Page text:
R. Dollieslager's English 111 Weekly Schedule,
Spring 2002

nine one one o one: never forget

"Imagine there's no countries; it isn't hard to do. Nothing to kill or die for . . ." John Lennon

"From a distance, you look like my friend, even though we are at war." Julie Gold

"Friendship" an essay by Afghani student Ahmad Bahrami, form Spring 2000, English 111 class

Last Updated: 29 April 2002, 10:30 a.m.


Week One

First, take this link to read about how to identify thesis statements; then press the back key to return here.
Second, read this essay about succeeding as a student, and write out the thesis or identify the paragraph in which the thesis is located.

Set up an email account you can access from anywhere

Geocities registration and workshop
Instructions for registering with Geocities for web page building.
Instructions for uploading a document file to Geocities Web Page Builder.
Instructions for uploading a picture or other .jpg image to Geocities Web Page Builder.

Week Two

Read "Get to Know Me's" (introductory pages on web folios)

Writing workshop: Based on your brainstorms and quiz compose the "one-pager" (appx. 300 words) "Get to know me" focussing on the things you value. Consider this: what do the things you value show or say about you?

Thursday, 1/24 (section 14) and Friday, 1/25 (section 06) "Get to Know Me/Introductory paper" (a one-pager, appx. 300 words) due. (4 points)

Week Three

Homework for Tuesday, 1/29 & Wednesday, 1/30:
Read Writing Essentials, Section 5 (pgs. 22-28), on revising.
Read the evaluation criteria for essays. Even though these criteria apply to six-point assignments and your first project will be worth four points, the criteria are applicable to good papers in general.
Read this revision and editing advice and checklist from the Guide to Grammar and Writing at Capital Community and Technical College in Hartford, Connecticut.
In class Tuesday and Wednesday: group editing exercises

Homework for Thursday, 1/31 and Friday 2/1:
Read the errors analysis assignment instructions
In class do the errors analysis exercise for your introductory paper. (2 points)

Week Four

Monday, Tuesday, Wednesday: Discuss and work on errors analyses of introductory paper

Thursday 2/7 & Friday 2/8:
Read Writing summaries for use in researched papers.

In Writing Essentials, Chapter 9 and Chapter 11

Week Five

Monday 2/11
Homework assignment: Prior to class, thoroughly read this information from Johns Hopkins University research librarian Elizabeth Kirk, UCLA research librarian Esther Grassian, and education technologist Alan November; all have excellent advice on evaluating Internet sources.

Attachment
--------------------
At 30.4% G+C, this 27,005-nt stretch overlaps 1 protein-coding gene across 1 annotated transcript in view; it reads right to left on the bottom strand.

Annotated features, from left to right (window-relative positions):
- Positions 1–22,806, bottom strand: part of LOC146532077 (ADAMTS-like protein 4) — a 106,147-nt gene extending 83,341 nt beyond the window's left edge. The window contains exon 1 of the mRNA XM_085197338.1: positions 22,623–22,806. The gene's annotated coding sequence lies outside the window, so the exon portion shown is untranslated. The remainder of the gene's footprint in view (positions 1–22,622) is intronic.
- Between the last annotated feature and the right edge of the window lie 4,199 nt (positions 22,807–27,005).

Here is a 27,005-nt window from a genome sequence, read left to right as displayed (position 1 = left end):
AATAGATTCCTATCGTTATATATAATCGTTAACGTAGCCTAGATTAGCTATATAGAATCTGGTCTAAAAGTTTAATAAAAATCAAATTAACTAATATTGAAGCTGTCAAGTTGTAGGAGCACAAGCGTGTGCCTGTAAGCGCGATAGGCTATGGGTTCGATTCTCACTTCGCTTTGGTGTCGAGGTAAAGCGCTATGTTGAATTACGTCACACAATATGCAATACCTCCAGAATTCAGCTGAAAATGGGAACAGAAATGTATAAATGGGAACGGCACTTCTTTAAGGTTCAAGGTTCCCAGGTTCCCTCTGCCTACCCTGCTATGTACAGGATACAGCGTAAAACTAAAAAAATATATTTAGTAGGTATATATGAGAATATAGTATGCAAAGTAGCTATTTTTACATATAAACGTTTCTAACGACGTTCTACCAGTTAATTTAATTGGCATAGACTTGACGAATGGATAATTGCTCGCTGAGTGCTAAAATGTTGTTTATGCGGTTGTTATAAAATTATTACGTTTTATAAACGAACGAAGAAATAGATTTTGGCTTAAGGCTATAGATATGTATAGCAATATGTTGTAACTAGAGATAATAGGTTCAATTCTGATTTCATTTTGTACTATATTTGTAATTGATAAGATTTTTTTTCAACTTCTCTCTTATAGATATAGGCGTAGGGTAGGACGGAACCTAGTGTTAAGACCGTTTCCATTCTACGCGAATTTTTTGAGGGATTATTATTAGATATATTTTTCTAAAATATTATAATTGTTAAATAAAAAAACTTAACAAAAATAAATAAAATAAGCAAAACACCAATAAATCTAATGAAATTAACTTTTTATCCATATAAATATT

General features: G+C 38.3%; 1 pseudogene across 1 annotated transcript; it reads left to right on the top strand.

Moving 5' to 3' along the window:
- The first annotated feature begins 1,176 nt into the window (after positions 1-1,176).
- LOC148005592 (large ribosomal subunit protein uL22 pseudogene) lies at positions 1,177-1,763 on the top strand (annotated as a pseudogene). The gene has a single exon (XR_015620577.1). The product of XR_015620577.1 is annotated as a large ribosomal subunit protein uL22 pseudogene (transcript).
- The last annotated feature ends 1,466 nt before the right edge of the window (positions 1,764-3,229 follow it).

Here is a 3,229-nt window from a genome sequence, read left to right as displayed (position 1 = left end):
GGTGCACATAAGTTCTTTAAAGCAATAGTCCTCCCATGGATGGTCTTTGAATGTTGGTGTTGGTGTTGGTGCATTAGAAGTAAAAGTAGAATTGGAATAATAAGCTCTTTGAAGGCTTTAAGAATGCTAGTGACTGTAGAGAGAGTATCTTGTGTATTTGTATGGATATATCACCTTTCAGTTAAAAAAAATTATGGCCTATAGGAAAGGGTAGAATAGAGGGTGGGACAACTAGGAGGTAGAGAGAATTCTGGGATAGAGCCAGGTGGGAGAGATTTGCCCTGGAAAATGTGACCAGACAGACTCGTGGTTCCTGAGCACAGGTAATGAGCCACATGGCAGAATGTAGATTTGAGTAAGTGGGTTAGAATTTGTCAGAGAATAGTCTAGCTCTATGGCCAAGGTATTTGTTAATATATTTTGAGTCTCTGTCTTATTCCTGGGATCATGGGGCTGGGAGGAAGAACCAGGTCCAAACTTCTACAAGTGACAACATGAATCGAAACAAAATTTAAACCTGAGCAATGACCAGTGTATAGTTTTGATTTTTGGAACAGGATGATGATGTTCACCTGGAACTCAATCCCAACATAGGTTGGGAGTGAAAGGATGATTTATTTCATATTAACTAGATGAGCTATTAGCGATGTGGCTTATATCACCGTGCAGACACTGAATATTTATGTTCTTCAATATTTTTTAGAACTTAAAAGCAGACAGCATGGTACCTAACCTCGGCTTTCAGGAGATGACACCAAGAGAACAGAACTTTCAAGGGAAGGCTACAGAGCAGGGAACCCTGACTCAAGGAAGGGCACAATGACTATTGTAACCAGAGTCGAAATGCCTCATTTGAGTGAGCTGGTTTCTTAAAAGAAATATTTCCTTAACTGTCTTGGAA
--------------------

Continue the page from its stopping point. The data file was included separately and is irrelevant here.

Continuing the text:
Draft a summary of either Kirk's or Grassian's or November's advice. We will discuss both the advice and the summaries in class.

Tuesday 2/12
Homework assignment: Prior to class, thoroughly read this information from Johns Hopkins University research librarian Elizabeth Kirk, UCLA research librarian Esther Grassian, and education technologist Alan November; all have excellent advice on evaluating Internet sources.
Draft a summary of either Kirk's or Grassian's or November's advice. We will discuss both the advice and the summaries in class.

In class: Small group exercise on analyzing Internet sources. (This will be fun. No kidding!)

Wednesday 2/13 In class: Small group exercise on analyzing Internet sources. (This will be fun. No kidding!)

Thursday 2/14 & Friday 2/15: Readings assignment: Instructions for off-campus access to VIVA
Access to VIVA (Virtual Library of Virginia)
Access to Project Muse
Writing assignment: (Begin in class) Sumarizing an "essay-length" article

Week Six

Monday 2/18 & Tuesday 2/19
Readings assignment: In Writing Essentials, sections 9, 10 and 11, pages 44-74
From the Guide to Grammar and Writing, read the following sections: "Statement on Plagiarism," "Parenthetical Documentation" (ignore the info. on footnotes and endnotes), "Sample Works Cited Page"
Writing assignment: Due at the beginning of class, Summary of an "essay-length" article. (4 points)

Thursday 2/21 & Friday 2/22
I will be off campus at a conference, so you will have an opportunity to do a collaborative in-class reading and editing exercise, which is due at the end of class. (4 points)
Make sure you read the homework assignments, posted below, prior to the next class on Mon. or Tues.

Week Seven

Monday 2/25 & Tuesday 2/26